Scottish Ensemble

Britten
Three Divertimenti [arr. Morton]
Finzi
Dies natalis
Romance
Walton
Sonata for Strings

Toby Spence (tenor)

Scottish Ensemble
Jonathan Morton (violin)


Reviewed by: Colin Anderson

Reviewed: 13 October, 2007
Venue: Wigmore Hall, London

The Scottish Ensemble began with ‘early’ Britten, his three Divertimenti for string quartet, first heard in 1936 (in Wigmore Hall) and played here as arranged by Jonathan Morton, an effective transcription of rapaciously inventive music incisively played, the sad little ‘Waltz’ at the centre seeming to link hands to a movement from Leonard Bernstein’s much later Divertimento for Orchestra.

Toby Spence. Photograph: Mitch JenkinsThe players of Scottish Ensemble having introduced themselves as vibrant, committed, unanimous and intensely music – qualities that lasted the evening – Toby Spence joined for Finzi’s transporting “Dies natalis”. Spence’s plangent tenor is ideal for this music and fitted well with the 12 string-players’ unsentimental, acerbic-sounding commentary whose hushed inwardness began to probe the music to telling effect. Only in ‘The Rapture’ was tempo slightly misjudged in being too fast (and this is the cycle’s only quick music) and losing some rhythmic point. Otherwise, Finzi’s ‘mystery’ was movingly performed, Spence sometimes inducing the rhetoric of a preacher, his ringing top notes evangelical if rather strident (in this acoustic) and covering orchestral detail. The many intimate sections were very affecting, though, aided by Spence’s careful enunciation of the text that was also ardent in its narrative and in profound sympathy with Finzi’s ineffably beautiful music.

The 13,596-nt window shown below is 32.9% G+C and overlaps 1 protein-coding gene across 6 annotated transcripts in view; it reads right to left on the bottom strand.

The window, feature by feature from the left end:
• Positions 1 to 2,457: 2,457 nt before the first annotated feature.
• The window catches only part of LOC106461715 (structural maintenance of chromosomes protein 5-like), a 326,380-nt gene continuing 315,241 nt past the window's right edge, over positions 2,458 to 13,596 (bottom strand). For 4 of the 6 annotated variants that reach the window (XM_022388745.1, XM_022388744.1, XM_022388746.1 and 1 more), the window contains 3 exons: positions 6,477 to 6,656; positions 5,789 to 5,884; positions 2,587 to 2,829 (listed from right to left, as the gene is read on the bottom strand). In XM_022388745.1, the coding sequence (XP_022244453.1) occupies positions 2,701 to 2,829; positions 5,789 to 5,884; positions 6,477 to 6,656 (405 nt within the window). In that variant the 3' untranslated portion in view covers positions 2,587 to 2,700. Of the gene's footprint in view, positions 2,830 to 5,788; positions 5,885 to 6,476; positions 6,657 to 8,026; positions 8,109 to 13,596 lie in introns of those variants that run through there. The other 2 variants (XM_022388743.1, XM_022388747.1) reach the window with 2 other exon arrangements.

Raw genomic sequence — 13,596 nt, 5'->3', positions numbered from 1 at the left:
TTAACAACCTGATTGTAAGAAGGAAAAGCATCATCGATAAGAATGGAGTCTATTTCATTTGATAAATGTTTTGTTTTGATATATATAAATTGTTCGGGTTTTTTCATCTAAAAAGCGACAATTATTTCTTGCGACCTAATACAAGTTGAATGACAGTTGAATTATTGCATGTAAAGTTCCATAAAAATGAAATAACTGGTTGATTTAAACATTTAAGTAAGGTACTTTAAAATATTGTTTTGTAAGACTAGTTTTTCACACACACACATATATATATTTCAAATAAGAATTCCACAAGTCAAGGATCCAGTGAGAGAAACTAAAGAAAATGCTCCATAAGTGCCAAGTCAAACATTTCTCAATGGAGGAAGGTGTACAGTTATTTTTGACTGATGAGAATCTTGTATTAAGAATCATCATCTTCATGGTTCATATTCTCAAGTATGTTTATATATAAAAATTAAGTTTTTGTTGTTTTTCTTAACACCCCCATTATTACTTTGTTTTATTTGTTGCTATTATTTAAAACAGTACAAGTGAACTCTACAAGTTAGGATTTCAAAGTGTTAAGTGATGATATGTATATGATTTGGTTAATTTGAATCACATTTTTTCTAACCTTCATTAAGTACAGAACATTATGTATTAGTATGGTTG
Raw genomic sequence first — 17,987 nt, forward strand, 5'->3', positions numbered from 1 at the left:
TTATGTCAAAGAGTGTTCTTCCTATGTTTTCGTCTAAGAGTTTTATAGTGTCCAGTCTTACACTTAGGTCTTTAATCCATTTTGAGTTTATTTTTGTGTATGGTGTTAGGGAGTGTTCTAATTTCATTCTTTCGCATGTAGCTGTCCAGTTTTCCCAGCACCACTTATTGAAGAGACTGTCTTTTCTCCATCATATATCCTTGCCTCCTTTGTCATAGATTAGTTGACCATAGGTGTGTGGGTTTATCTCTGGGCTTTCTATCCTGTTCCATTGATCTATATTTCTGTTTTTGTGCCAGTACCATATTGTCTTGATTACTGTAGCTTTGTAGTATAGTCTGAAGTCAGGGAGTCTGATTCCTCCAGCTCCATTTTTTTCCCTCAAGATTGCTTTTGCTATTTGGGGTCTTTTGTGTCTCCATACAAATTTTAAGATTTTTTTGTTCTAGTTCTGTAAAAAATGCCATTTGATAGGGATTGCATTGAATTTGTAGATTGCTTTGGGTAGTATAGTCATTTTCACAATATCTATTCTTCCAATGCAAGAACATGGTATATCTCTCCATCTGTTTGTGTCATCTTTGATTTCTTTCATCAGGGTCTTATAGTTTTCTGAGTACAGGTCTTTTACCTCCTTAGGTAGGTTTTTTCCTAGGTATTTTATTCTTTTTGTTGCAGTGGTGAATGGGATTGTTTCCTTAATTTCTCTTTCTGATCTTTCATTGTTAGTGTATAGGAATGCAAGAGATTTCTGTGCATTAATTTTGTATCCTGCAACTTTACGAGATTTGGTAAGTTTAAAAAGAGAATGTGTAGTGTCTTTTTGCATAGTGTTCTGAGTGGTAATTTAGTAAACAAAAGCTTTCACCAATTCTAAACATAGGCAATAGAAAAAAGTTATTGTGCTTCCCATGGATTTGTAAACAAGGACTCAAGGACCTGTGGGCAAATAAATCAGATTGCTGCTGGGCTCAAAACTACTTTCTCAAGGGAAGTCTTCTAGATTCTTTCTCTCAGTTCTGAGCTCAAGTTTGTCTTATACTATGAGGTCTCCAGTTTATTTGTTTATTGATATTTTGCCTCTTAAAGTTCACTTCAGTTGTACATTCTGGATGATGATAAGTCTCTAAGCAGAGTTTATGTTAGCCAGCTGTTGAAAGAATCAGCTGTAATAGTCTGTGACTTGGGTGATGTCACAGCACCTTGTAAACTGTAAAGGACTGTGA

Finzi’s Romance though is not top-drawer, an uneasy mix of introspection and breaking-through radiance; ‘darkly pastoral’ might describe it best but the music doesn’t open up as the best Finzi can do.

The performance was a fine one, though, as was that of Walton’s Sonata for Strings, the composer’s 1972 arrangement of his String Quartet of 1947 (effectively his second example in the genre given his uncharacteristic first was long-lost and then found). This, too, isn’t Walton quite at his most inspired (although the quartet original has an intimacy that is more convincing). The problem with the Scottish Ensemble’s performance, however estimable, is that 12 string-players simply isn’t enough. Walton arranged the work for the Academy of St Martin in the Fields and Neville Marriner and it would be fascinating to hear, say, the full strings of the LSO and André Previn tackle it. At the Wigmore, the piece seemed less inspired than it can be (when played as a quartet), the slow movement unduly protracted (and relying too much on references to the earlier ‘melancholic’ Andante of the First Symphony). For all that Walton’s rhapsodising and distinguishing spiky rhythms were rendered unfailingly, the ‘halfway house’ timbres rather negated the length of the work.

An opportunity to re-evaluate will come when this recital is released on the Wigmore Hall’s CD label – essential for Toby Spence – the audience playing an important part by sitting, listening and providing little intrusion. Scottish Ensemble returns to Wigmore Hall (not a ‘the’ in sight!) on 24 January for a Tribute to Paul Sacher through music of Stravinsky, Strauss and Bartók. Another recording?

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